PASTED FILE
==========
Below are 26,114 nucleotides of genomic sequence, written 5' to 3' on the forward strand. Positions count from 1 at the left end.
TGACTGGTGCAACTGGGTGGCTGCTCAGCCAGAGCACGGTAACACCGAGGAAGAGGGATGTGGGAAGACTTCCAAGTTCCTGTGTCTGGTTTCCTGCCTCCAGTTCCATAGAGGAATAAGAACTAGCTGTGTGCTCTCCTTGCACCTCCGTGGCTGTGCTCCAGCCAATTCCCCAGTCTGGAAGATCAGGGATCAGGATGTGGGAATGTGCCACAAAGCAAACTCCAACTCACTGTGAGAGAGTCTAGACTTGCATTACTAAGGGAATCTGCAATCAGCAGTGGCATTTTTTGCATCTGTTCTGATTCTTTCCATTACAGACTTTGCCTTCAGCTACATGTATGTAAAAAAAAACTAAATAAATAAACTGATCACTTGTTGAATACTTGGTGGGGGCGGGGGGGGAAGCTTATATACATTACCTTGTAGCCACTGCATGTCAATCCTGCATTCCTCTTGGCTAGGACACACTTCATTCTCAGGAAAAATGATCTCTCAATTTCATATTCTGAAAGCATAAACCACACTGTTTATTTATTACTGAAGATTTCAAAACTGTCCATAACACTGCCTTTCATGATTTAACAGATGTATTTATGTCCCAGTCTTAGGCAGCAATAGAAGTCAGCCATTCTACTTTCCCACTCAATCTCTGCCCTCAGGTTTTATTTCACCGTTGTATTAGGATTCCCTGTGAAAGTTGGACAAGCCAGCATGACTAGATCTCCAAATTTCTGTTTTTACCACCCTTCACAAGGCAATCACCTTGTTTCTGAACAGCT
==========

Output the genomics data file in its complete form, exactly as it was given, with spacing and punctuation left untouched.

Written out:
Below are 26,114 nucleotides of genomic sequence, written 5' to 3' on the forward strand. Positions count from 1 at the left end.
TGACTGGTGCAACTGGGTGGCTGCTCAGCCAGAGCACGGTAACACCGAGGAAGAGGGATGTGGGAAGACTTCCAAGTTCCTGTGTCTGGTTTCCTGCCTCCAGTTCCATAGAGGAATAAGAACTAGCTGTGTGCTCTCCTTGCACCTCCGTGGCTGTGCTCCAGCCAATTCCCCAGTCTGGAAGATCAGGGATCAGGATGTGGGAATGTGCCACAAAGCAAACTCCAACTCACTGTGAGAGAGTCTAGACTTGCATTACTAAGGGAATCTGCAATCAGCAGTGGCATTTTTTGCATCTGTTCTGATTCTTTCCATTACAGACTTTGCCTTCAGCTACATGTATGTAAAAAAAAACTAAATAAATAAACTGATCACTTGTTGAATACTTGGTGGGGGCGGGGGGGGAAGCTTATATACATTACCTTGTAGCCACTGCATGTCAATCCTGCATTCCTCTTGGCTAGGACACACTTCATTCTCAGGAAAAATGATCTCTCAATTTCATATTCTGAAAGCATAAACCACACTGTTTATTTATTACTGAAGATTTCAAAACTGTCCATAACACTGCCTTTCATGATTTAACAGATGTATTTATGTCCCAGTCTTAGGCAGCAATAGAAGTCAGCCATTCTACTTTCCCACTCAATCTCTGCCCTCAGGTTTTATTTCACCGTTGTATTAGGATTCCCTGTGAAAGTTGGACAAGCCAGCATGACTAGATCTCCAAATTTCTGTTTTTACCACCCTTCACAAGGCAATCACCTTGTTTCTGAACAGCT